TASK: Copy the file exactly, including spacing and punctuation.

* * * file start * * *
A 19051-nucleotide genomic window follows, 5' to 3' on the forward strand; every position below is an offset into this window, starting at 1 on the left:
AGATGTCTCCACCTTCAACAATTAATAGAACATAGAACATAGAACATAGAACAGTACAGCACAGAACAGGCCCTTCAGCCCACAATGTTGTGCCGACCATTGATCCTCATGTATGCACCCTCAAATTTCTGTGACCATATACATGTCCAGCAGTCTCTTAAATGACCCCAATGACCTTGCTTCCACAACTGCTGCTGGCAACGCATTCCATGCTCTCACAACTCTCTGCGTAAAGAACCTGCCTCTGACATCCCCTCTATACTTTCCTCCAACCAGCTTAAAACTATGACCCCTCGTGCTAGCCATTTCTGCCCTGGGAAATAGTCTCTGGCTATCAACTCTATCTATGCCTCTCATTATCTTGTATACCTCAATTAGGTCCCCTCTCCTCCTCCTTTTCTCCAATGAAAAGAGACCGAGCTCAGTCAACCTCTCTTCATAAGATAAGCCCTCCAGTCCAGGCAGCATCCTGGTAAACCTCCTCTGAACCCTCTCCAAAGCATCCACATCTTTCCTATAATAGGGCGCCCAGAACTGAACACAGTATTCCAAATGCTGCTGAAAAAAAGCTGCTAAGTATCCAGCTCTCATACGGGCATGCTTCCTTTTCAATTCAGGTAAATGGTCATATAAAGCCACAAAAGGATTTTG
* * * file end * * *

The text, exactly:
A 19051-nucleotide genomic window follows, 5' to 3' on the forward strand; every position below is an offset into this window, starting at 1 on the left:
AGATGTCTCCACCTTCAACAATTAATAGAACATAGAACATAGAACATAGAACAGTACAGCACAGAACAGGCCCTTCAGCCCACAATGTTGTGCCGACCATTGATCCTCATGTATGCACCCTCAAATTTCTGTGACCATATACATGTCCAGCAGTCTCTTAAATGACCCCAATGACCTTGCTTCCACAACTGCTGCTGGCAACGCATTCCATGCTCTCACAACTCTCTGCGTAAAGAACCTGCCTCTGACATCCCCTCTATACTTTCCTCCAACCAGCTTAAAACTATGACCCCTCGTGCTAGCCATTTCTGCCCTGGGAAATAGTCTCTGGCTATCAACTCTATCTATGCCTCTCATTATCTTGTATACCTCAATTAGGTCCCCTCTCCTCCTCCTTTTCTCCAATGAAAAGAGACCGAGCTCAGTCAACCTCTCTTCATAAGATAAGCCCTCCAGTCCAGGCAGCATCCTGGTAAACCTCCTCTGAACCCTCTCCAAAGCATCCACATCTTTCCTATAATAGGGCGCCCAGAACTGAACACAGTATTCCAAATGCTGCTGAAAAAAAGCTGCTAAGTATCCAGCTCTCATACGGGCATGCTTCCTTTTCAATTCAGGTAAATGGTCATATAAAGCCACAAAAGGATTTTG